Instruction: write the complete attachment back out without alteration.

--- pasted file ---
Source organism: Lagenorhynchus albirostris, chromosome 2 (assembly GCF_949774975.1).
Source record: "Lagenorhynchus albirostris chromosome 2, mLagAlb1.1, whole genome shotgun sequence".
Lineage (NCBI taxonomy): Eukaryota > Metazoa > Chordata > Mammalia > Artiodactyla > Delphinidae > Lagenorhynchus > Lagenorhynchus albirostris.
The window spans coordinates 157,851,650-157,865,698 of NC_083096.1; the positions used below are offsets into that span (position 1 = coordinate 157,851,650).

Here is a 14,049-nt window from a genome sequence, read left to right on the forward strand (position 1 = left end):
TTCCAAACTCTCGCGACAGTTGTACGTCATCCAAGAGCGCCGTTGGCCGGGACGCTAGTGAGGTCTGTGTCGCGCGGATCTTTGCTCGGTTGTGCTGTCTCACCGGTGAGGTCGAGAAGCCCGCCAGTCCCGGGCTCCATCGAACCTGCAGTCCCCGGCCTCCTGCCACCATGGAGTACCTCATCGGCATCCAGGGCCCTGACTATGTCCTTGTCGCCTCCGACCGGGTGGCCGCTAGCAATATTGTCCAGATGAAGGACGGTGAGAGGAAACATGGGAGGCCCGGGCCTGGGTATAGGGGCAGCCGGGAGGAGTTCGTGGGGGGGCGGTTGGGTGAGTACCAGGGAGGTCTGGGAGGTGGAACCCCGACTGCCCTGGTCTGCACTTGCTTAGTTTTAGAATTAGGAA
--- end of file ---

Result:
Source organism: Lagenorhynchus albirostris, chromosome 2 (assembly GCF_949774975.1).
Source record: "Lagenorhynchus albirostris chromosome 2, mLagAlb1.1, whole genome shotgun sequence".
Lineage (NCBI taxonomy): Eukaryota > Metazoa > Chordata > Mammalia > Artiodactyla > Delphinidae > Lagenorhynchus > Lagenorhynchus albirostris.
The window spans coordinates 157,851,650-157,865,698 of NC_083096.1; the positions used below are offsets into that span (position 1 = coordinate 157,851,650).

Here is a 14,049-nt window from a genome sequence, read left to right on the forward strand (position 1 = left end):
TTCCAAACTCTCGCGACAGTTGTACGTCATCCAAGAGCGCCGTTGGCCGGGACGCTAGTGAGGTCTGTGTCGCGCGGATCTTTGCTCGGTTGTGCTGTCTCACCGGTGAGGTCGAGAAGCCCGCCAGTCCCGGGCTCCATCGAACCTGCAGTCCCCGGCCTCCTGCCACCATGGAGTACCTCATCGGCATCCAGGGCCCTGACTATGTCCTTGTCGCCTCCGACCGGGTGGCCGCTAGCAATATTGTCCAGATGAAGGACGGTGAGAGGAAACATGGGAGGCCCGGGCCTGGGTATAGGGGCAGCCGGGAGGAGTTCGTGGGGGGGCGGTTGGGTGAGTACCAGGGAGGTCTGGGAGGTGGAACCCCGACTGCCCTGGTCTGCACTTGCTTAGTTTTAGAATTAGGAA